“When she cooked pots, they weren’t little pots of food. It was like she fed the whole community,” Walcott says.

Throughout her career as a powerlifter, she drew strength from her grandmother’s memory, using it as fuel during her toughest times.

“I was chasing the 496-pound deadlift for about a year, I couldn’t break it,” Walcott recalled. “And then a few months after he passed, I broke him down channeling his energy saying, ‘I’m going to do this for you,’ you know? And I was finally able to lock him down.

“I just remember being full of emotion. I was crying in the gym. Everyone was looking at me then – everyone was clapping, everyone was clapping… It’s almost like she gave me her energy or something, I don’t know how to explain it.

Powerlifting’s impact on Walcott’s life has been tremendous, giving her purpose and confidence when she needed it most.

At the heart of this is his changed relationship with food and his healthier eating habits.

“I’m going to be completely honest – is my food addiction gone? No, I just swapped it for something else,” she explains.

“In the beginning, when I started lifting and training, I remember late at night I used to binge eat when I was heavier, and I was like, ‘ You know what? When I start getting these cravings, I’ll go downstairs and do 20 push-ups or 20 sit-ups, or I’ll drink a big glass of water.'”

Walcott’s new lifestyle also involves drinking a gallon (about 4.5 litres) of water a day and making sure she gets enough sleep every night – which can be difficult when it comes to balancing workouts with babysitting and a full-time job in real estate.

This sometimes means resorting to nightly gym sessions – which can end around midnight – and catching up on sleep at any free opportunity. Walcott even tinted his car windows to help him sleep during the day.

“I make it work,” she says. “Motivation is long dead for me. It’s all about pure dedication right now.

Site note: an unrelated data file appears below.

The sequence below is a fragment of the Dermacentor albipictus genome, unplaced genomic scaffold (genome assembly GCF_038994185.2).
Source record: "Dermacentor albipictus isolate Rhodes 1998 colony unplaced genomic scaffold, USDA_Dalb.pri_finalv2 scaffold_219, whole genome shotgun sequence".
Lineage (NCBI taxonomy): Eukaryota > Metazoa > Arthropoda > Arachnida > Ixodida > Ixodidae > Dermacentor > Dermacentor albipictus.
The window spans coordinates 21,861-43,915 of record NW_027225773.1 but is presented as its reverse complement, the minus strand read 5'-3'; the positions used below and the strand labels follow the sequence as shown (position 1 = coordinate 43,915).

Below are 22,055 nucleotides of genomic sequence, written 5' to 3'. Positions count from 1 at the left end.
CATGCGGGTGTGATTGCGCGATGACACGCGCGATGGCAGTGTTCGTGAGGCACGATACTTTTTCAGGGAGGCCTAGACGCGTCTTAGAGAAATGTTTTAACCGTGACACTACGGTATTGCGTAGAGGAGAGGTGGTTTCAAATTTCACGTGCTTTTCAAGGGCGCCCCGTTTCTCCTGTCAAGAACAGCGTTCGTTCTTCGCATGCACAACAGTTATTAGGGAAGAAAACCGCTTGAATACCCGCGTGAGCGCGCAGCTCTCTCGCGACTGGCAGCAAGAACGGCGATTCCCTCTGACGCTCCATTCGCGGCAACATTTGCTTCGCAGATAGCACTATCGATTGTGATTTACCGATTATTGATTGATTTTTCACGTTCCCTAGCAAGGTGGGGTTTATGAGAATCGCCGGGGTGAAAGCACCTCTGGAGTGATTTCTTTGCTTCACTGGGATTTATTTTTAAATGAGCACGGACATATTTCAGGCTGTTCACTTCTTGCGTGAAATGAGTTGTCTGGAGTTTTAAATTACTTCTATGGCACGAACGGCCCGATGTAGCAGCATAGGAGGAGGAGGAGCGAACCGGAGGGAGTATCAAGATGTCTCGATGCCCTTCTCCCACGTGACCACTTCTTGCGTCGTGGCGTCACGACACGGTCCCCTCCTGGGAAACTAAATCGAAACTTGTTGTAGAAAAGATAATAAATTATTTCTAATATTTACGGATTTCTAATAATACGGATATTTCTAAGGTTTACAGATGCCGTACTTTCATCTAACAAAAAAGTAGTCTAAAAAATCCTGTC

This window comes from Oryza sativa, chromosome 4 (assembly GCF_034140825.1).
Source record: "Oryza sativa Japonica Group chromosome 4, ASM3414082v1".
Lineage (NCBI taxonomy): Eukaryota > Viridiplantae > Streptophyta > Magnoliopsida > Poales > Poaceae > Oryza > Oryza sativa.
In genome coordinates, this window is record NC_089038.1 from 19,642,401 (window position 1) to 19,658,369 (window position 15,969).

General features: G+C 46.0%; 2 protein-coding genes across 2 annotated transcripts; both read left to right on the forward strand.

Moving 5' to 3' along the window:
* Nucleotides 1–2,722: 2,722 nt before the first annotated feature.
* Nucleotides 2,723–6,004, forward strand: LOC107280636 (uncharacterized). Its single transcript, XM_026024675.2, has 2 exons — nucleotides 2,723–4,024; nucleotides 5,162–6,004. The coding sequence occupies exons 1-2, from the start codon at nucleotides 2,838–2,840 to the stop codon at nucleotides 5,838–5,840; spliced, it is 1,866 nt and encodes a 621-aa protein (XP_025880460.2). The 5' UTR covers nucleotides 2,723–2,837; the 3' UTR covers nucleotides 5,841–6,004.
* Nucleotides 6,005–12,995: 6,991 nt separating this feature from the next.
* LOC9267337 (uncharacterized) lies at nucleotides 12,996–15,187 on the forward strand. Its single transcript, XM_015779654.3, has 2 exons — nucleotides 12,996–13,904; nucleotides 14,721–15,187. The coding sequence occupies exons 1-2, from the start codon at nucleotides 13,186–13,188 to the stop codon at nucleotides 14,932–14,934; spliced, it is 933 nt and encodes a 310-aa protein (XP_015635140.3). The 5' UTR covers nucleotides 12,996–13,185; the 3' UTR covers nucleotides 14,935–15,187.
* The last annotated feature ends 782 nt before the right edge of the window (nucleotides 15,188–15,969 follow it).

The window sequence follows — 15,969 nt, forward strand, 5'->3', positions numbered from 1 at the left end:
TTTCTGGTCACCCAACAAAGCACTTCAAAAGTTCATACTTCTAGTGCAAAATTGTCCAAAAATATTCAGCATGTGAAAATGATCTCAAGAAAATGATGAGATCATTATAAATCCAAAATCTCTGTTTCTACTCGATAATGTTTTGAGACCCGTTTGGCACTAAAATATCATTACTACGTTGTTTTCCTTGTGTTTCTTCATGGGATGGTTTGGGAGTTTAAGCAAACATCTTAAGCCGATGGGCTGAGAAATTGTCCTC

Walcott performs a deadlift during the competition.

Walcott now plans to take a break from competitive weightlifting. She battled arthritis in her knees earlier this year – to the point that she could barely squat and was reduced to walking up and down stairs just weeks before her record lifts in July.

She talks about possibly competing in an international event late next year, but for now she’s committed to her ‘My Strength is My Sexy’ gym tour, where she shares her journey from powerlifting at gyms across the United States.

That’s not to say she lost sight of her competitive goals. She spoke to her trainer, Daniel Fox, about the goal of lifting “747” – a 700-pound squat, a 400-pound bench press and a 700-pound deadlift.

“Doesn’t that sound good?” said Walcott. “I am a big protester; I’m determined to put things in the atmosphere, let it grow, and say it out loud.

Setting — and surpassing — her own goals has been Walcott’s style since she first stepped into a powerlifting gym five years ago. She never looks at who else is on the roster at competitions and hates being told how heavy a barbell is before she tries to lift.

“I don’t want to hear all this, it’s going to upset me,” Walcott said. It competes for itself, all its dynamism coming from within.

“Right now it’s just me against me,” she says. “I challenge myself to be better every day – I think I like that aspect.”